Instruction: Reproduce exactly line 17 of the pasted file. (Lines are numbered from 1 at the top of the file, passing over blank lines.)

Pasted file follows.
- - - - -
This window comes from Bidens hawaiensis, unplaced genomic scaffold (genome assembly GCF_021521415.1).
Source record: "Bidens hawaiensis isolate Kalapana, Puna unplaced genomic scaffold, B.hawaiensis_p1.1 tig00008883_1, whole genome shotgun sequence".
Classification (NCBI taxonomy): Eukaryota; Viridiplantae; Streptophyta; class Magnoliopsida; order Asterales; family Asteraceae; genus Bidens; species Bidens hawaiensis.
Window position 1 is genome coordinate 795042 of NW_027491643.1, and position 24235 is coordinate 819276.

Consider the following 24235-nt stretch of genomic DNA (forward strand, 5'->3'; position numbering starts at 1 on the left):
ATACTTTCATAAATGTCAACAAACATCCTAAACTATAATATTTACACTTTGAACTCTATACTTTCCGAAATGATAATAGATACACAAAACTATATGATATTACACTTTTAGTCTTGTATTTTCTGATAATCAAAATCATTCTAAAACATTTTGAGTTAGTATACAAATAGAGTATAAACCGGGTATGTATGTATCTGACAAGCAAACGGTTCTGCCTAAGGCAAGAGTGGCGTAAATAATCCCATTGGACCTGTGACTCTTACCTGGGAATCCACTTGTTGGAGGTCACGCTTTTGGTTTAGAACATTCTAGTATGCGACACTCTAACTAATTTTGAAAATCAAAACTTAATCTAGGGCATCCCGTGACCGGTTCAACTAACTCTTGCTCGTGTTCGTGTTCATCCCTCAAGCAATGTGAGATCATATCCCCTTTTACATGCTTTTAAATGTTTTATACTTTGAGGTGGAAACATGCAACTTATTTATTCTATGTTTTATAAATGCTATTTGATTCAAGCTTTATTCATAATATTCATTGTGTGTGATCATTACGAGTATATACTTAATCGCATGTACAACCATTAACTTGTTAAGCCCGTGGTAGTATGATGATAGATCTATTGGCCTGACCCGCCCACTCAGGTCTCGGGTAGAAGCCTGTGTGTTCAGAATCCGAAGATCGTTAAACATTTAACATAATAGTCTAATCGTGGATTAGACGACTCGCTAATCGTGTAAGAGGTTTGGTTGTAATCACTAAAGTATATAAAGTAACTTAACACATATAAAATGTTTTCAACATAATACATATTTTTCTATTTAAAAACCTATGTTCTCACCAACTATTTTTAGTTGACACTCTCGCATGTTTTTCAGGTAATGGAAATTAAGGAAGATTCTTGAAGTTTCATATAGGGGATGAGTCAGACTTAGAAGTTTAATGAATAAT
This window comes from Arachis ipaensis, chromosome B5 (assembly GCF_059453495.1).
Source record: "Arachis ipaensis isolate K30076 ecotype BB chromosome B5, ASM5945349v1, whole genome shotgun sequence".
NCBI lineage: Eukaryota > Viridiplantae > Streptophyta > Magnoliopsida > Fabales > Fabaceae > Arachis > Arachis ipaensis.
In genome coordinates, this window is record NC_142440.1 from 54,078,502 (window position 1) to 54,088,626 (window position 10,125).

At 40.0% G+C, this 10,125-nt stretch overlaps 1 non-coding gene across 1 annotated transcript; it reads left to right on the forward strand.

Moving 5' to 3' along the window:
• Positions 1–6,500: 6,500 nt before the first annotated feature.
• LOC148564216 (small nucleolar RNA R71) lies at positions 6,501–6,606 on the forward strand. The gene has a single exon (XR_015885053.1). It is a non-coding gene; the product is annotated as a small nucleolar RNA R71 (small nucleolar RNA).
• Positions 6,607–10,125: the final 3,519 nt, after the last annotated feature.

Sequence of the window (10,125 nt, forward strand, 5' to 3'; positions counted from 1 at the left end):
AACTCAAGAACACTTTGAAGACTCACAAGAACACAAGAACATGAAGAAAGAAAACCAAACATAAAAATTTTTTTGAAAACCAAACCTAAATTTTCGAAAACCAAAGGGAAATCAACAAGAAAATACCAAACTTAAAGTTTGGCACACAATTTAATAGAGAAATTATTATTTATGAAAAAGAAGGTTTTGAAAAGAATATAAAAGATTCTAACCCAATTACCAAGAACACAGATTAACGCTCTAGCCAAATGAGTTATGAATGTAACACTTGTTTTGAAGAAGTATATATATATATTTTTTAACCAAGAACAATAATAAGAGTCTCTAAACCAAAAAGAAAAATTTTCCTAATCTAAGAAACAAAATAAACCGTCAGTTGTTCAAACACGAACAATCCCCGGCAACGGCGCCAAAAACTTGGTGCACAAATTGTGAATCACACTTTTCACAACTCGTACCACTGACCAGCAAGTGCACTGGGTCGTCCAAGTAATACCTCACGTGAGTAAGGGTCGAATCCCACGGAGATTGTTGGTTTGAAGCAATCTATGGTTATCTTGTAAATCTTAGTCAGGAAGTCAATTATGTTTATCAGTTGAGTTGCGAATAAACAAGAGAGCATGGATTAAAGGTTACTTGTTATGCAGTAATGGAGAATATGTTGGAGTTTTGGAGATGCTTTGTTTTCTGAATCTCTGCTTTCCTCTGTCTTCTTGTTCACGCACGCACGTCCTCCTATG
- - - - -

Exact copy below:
AACTCAAGAACACTTTGAAGACTCACAAGAACACAAGAACATGAAGAAAGAAAACCAAACATAAAAATTTTTTTGAAAACCAAACCTAAATTTTCGAAAACCAAAGGGAAATCAACAAGAAAATACCAAACTTAAAGTTTGGCACACAATTTAATAGAGAAATTATTATTTATGAAAAAGAAGGTTTTGAAAAGAATATAAAAGATTCTAACCCAATTACCAAGAACACAGATTAACGCTCTAGCCAAATGAGTTATGAATGTAACACTTGTTTTGAAGAAGTATATATATATATTTTTTAACCAAGAACAATAATAAGAGTCTCTAAACCAAAAAGAAAAATTTTCCTAATCTAAGAAACAAAATAAACCGTCAGTTGTTCAAACACGAACAATCCCCGGCAACGGCGCCAAAAACTTGGTGCACAAATTGTGAATCACACTTTTCACAACTCGTACCACTGACCAGCAAGTGCACTGGGTCGTCCAAGTAATACCTCACGTGAGTAAGGGTCGAATCCCACGGAGATTGTTGGTTTGAAGCAATCTATGGTTATCTTGTAAATCTTAGTCAGGAAGTCAATTATGTTTATCAGTTGAGTTGCGAATAAACAAGAGAGCATGGATTAAAGGTTACTTGTTATGCAGTAATGGAGAATATGTTGGAGTTTTGGAGATGCTTTGTTTTCTGAATCTCTGCTTTCCTCTGTCTTCTTGTTCACGCACGCACGTCCTCCTATG